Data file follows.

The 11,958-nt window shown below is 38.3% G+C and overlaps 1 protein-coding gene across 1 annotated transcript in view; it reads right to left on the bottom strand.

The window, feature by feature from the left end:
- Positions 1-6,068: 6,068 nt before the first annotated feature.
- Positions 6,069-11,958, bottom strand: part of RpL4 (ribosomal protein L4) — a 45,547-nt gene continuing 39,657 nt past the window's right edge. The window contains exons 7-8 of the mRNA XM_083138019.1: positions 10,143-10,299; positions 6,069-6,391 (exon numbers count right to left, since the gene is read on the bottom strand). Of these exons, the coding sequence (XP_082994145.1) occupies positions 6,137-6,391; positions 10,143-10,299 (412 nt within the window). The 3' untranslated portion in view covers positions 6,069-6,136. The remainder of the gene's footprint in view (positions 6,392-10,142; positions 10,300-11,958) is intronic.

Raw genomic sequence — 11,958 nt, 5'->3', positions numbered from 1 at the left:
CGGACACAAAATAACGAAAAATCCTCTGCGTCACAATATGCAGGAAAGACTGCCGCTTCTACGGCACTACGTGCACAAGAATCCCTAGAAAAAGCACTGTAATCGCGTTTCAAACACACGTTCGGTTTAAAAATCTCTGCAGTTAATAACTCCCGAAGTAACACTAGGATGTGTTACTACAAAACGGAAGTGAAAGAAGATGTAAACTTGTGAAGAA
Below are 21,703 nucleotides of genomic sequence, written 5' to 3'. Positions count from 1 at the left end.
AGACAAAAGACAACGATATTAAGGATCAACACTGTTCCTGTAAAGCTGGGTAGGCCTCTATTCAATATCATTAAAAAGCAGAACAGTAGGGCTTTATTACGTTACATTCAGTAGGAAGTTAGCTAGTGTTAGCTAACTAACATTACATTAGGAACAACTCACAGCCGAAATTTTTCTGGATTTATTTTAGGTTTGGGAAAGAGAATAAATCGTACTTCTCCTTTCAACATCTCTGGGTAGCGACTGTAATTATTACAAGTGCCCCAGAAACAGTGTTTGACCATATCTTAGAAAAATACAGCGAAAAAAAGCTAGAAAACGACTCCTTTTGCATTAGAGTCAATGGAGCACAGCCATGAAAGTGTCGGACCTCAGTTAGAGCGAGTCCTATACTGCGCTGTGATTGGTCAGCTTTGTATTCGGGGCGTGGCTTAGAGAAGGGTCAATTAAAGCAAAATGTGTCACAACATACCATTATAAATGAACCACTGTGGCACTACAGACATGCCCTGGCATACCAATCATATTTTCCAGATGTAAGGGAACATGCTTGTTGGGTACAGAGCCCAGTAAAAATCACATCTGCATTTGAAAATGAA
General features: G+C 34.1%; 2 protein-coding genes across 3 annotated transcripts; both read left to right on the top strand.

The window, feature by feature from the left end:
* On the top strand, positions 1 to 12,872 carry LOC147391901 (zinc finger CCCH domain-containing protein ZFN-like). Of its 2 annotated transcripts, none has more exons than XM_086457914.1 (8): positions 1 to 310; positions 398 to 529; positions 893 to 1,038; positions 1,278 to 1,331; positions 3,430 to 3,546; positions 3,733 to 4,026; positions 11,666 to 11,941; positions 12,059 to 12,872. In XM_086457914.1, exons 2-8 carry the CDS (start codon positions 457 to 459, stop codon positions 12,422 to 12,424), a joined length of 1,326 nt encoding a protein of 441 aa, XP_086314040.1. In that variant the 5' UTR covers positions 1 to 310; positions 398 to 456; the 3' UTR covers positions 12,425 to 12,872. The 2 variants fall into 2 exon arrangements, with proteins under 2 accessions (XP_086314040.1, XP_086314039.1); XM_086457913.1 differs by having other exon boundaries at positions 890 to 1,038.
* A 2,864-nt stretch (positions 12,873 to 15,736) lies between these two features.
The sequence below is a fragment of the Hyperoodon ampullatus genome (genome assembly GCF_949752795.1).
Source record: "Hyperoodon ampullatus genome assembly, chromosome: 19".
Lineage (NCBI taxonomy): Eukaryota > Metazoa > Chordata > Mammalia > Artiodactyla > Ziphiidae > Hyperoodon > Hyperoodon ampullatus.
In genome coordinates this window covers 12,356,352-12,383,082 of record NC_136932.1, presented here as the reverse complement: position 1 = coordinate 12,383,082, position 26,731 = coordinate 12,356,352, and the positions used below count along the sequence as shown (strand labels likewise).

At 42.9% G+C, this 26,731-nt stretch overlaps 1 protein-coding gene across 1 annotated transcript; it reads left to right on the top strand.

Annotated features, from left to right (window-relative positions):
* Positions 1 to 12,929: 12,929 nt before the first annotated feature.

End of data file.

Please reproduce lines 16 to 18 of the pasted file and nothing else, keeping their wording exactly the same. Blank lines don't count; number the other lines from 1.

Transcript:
In genome coordinates this window covers 12,356,352-12,383,082 of record NC_136932.1, presented here as the reverse complement: position 1 = coordinate 12,383,082, position 26,731 = coordinate 12,356,352, and the positions used below count along the sequence as shown (strand labels likewise).

At 42.9% G+C, this 26,731-nt stretch overlaps 1 protein-coding gene across 1 annotated transcript; it reads left to right on the top strand.

Annotated features, from left to right (window-relative positions):